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King Coal rules « Previous | |Next »
January 15, 2011

Australia has a contradictory de facto industry policy--support the mining industry and shift the economy to a low carbon one. It is contradictory because the attempt to set prices for global carbon emissions failed, due to ‘coal' – or, rather, the fact that coal is cheap and abundant, the mining industry is powerful, and the owners of coal mines and their clients are strongly opposed to any tax on carbon. Coal has been the engine of the economy for a very long time because it is cheap and abundant, and it provides cheap electricity for the economy.

The shift to a low carbon economy is as trans formative as the transformed from an agrarian to an industrial economy. In his Industrial Policy Comes Out of the Cold at Project Syndicate Justin Yifu Lin says that historical evidence shows that in countries that successfully transformed from an agrarian to an industrial economy – including those in Western Europe, North America, and, more recently, in East Asia – governments coordinated key investments by private firms that helped to launch new industries, and often provided incentives to pioneering firms. He adds:

the lesson from economic history and development is straightforward: government support aimed at upgrading and diversifying industry must be anchored in the requisite endowments. That way, once constraints on new industries are removed, private firms in those industries quickly become competitive domestically and internationally. The question then becomes how to identify competitive industries and how to formulate and implement policies to facilitate their development.

In Australia renewable energy industry is anchored in the requisite endowments. The question of how to formulate and implement policies to facilitate the development of the renewable energy industry is continually sidelined by the coal industry.

So we have ad hock mickey mouse proposals that are soon dumped, rather than a fully fledged industrial policy that deals with the transformation to a low carbon economy in a systematic way. The Coalition is dead set against any substantive action on climate change, such as pricing carbon.

King Coal have gotten used to doing things the way they wanted to do things. Their public stance is one of don't mess around with us, we're in charge here. This is not a dynamic industry, in the sense of innovation and change. They want to do things their way, they want to do things the old-fashioned way, they don't want to change, and they don't believe they need to.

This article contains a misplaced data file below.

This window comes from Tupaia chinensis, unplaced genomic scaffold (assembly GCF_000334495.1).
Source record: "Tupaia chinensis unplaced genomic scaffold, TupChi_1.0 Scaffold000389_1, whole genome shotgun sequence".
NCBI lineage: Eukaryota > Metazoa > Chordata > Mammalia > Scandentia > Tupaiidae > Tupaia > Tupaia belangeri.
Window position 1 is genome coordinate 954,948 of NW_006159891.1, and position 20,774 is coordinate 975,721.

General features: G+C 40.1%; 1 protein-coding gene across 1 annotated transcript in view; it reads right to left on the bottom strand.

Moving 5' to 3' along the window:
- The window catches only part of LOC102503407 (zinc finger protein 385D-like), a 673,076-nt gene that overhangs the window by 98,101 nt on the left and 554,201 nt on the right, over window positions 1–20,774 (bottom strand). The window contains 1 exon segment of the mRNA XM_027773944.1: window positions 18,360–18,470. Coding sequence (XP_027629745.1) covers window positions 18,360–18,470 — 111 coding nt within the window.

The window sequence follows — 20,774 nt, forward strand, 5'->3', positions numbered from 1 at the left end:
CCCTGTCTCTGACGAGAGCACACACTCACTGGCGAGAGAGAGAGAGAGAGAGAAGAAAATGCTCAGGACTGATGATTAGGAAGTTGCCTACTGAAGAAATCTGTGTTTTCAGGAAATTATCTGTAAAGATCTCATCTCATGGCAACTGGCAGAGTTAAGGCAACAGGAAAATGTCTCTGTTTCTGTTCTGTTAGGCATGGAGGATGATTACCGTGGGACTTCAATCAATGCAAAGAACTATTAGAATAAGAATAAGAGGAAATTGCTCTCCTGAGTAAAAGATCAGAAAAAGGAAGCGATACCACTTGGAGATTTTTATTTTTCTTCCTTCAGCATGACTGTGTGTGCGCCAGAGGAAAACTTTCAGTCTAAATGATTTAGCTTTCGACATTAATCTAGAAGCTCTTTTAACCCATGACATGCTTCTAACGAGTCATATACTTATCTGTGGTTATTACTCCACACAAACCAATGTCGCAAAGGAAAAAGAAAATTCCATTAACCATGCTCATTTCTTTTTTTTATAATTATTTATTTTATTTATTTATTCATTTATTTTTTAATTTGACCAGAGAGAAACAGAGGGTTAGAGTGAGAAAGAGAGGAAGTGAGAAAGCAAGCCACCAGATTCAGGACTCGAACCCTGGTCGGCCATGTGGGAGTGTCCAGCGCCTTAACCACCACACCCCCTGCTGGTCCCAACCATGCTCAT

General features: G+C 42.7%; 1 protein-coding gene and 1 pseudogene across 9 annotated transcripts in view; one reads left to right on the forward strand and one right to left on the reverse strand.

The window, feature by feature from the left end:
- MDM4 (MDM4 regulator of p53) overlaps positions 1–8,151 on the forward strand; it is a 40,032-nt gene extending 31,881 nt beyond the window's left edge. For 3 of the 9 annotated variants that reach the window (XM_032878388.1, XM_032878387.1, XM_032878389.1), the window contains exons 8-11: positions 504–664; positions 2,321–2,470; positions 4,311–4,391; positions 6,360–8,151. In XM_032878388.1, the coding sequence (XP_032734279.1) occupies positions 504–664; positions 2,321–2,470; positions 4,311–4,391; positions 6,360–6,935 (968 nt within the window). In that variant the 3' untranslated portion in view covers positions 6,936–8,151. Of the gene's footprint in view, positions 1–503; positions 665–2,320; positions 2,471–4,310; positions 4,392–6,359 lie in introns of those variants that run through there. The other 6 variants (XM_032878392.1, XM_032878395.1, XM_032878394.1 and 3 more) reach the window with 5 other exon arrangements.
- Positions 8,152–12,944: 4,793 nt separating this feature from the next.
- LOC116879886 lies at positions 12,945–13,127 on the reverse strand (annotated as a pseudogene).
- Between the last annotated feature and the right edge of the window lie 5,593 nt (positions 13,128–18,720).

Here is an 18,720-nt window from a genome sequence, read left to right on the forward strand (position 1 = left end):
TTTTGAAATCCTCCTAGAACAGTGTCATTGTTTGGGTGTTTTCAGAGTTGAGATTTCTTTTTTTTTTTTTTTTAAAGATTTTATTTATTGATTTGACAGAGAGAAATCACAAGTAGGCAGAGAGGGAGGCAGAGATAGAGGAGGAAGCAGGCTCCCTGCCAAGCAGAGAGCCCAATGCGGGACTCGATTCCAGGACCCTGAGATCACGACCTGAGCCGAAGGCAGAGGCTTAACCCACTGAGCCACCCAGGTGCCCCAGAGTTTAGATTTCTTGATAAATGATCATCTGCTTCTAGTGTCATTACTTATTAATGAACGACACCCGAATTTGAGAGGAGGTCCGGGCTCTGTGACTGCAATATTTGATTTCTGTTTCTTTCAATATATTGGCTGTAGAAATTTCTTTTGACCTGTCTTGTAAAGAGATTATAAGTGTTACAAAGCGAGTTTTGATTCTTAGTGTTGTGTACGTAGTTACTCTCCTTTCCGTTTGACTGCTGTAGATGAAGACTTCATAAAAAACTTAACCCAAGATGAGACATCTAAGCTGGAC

This is an industry that is used to getting by on political muscle and not on compromise. It presents itself as a hapless collection of hard-working guys just trying to keep the lights on for us, as the Greens and the environmentalists are carrying out a “regulatory jihad” against coal. Coal is on the wrong side of the innovation curve — it is a 19th century fuel that has thrown itself into the 21st century with sheer political muscle.

The coal mining states--Queensland, NSW, Victoria-- do not see the need to think differently about their future because the era of coal is coming to its close. They are keeping up the fiction that the long term economic health of the state is dependent on coal. A fiction because these states are a resource colony for the rich mining corporations that are pulling the coal out of the ground as fast as possible. They are only interested in getting more years of profits from the black rock--- not the warming of the planet. That market failure the coal industry gladly supports in order to avoid any reasonable regulator regime. Why CO2 pollution is a great boon for civilization because it increases plant productivity. They are playing a short term game.

Big Coal is more powerful today than ever. As Jeff Goodell points out:

The triumph of coal is deeply connected with an anti-science agenda, and always has been. Over the years, the industry has argued that.... air pollution from coal plants doesn’t cause an increase in heart attacks; that mercury, a potent neurotoxin emitted from coal plants, does not cause neurological damage; that mountaintop removal mining does not hurt the environment; and that burning coal does not heat up the atmosphere. All these arguments fly in the face of science — and, often, in the face of common sense. But it doesn’t matter. Coal is an empire of denial.